19th Nov, 2017

Crossing borders at Stratford Poetry Festival

Catherine Thompson 8th May, 2017 Updated: 8th May, 2017

CROSSING borders is the theme of this year’s Stratford Poetry Festival

Poets and artists will reflect on conflict, immigration and integration at the 64th annual Shakespeare Birthplace Trust-organised festival running from June 18 to 25.

This year’s Poet in Residence is the award-winning Cherokee poet Jessica Mehta from Oregon. Much of Jessica’s writing is centered on her self-identity as a Native American woman. She will give readings and join discussions about what it means to be a native writer today and explore the history, arts, works and struggles of indigenous communities in America.

The festival launches on Father’s Day, with a special programme of poetry for dads including the launch of Shakespearian actor Oliver Ford Davies’s new book, Shakespeare’s Fathers and Daughters. Oliver will present his work and take part in a recital with actress Mariah Gale. They have previously played a father and daughter (Polonius and Ophelia) in Hamlet and will explore why Shakespeare was so obsessed with fathers and daughters.

Other festival highlights include:

* Simon Russell Beale and Alexandra Gilbreath performing a recital about how poets and writers respond to war, refugees and crossing borders: All the Business of War, a special programme devised by poet and Shakespearian academic Roger Pringle. The evening features poems of several centuries and cultures which have responded to wars, distant and recent, and its consequences.

* Inua Ellams’s acclaimed show An Evening with an Immigrant. Packed with poems, stories and anecdotes, poet and playwright Inua will tell his experience as an immigrant, with tales of escaping fundamentalist Islam in Nigeria, performing solo shows at the National Theatre and drinking wine with the Queen – all while being without a country to belong to or a place to call home.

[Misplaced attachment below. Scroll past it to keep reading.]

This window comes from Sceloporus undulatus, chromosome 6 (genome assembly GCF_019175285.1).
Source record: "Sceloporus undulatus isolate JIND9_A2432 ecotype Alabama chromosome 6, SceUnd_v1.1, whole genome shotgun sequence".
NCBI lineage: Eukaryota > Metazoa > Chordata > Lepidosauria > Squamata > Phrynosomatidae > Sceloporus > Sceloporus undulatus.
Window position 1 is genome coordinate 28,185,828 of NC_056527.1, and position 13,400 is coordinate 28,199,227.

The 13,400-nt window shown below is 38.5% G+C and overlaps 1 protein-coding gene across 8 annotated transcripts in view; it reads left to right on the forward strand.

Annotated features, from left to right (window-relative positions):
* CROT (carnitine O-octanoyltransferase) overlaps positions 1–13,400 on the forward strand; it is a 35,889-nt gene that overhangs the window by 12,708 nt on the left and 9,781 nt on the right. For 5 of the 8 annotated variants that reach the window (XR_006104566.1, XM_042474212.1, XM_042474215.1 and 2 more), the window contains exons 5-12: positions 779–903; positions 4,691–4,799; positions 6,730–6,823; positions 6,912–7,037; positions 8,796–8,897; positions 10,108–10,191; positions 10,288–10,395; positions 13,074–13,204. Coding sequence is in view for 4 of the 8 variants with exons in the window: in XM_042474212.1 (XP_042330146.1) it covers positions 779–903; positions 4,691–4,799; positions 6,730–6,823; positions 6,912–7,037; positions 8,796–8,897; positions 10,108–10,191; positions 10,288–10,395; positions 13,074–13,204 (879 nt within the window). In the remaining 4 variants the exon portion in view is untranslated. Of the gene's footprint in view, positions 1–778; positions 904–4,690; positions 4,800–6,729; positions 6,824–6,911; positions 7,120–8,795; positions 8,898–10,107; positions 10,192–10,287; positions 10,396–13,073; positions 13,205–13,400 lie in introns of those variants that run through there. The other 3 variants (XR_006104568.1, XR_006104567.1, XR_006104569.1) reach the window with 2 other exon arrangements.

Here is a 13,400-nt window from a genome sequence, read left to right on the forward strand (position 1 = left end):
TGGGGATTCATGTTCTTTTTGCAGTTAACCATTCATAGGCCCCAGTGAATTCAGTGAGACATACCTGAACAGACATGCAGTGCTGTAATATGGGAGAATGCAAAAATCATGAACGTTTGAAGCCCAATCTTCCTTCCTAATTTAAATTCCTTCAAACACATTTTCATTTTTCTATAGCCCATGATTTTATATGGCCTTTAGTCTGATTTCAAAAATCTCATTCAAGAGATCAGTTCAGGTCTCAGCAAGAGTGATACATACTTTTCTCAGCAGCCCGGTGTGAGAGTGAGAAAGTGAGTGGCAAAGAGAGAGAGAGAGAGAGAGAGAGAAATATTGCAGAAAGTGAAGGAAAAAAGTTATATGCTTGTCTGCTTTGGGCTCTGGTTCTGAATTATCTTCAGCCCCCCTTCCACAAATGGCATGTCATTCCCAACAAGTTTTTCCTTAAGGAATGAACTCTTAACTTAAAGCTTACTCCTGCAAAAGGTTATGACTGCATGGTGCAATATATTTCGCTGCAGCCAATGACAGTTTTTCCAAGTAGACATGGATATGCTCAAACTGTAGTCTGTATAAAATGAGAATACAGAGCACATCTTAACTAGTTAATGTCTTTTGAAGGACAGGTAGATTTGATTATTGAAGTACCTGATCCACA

* Multi award-winning Kurdish poet and journalist, Bejan Matur, in conversation with Erica James of the Poetry Translation Centre for an evening of readings and tales about the struggles of the Kurdish people. Her poetry engages directly with the issues she faced and yet there is also a mysticism in her writing, a closeness to nature and embracing mythology.

* Midsummer’s eve around a bonfire in the grounds of Anne Hathaway’s Cottage. Follow the tradition of singing songs and telling stories around the fire, and hear extracts from A Midsummer Night’s Dream and related poetry.

Festival director Dr Paul Edmondson said: “Poetry nourishes us through all the seasons of life, and this year we wanted the festival to reflect something of our own troubled times. Wherever people are, and however displaced they are, poetry and stories will be part of their daily bread.

“This year, the UK’s longest-running poetry festival, based in the town of one of the greatest of all poets, calls us to feel solidarity with world events. Shakespeare always provides a great occasion for international conversations and connections, and he’s our backdrop for this truly internationally-focused festival.”

Visit www.shakespeare.org.uk/poetryfestival for tickets and further details.

 

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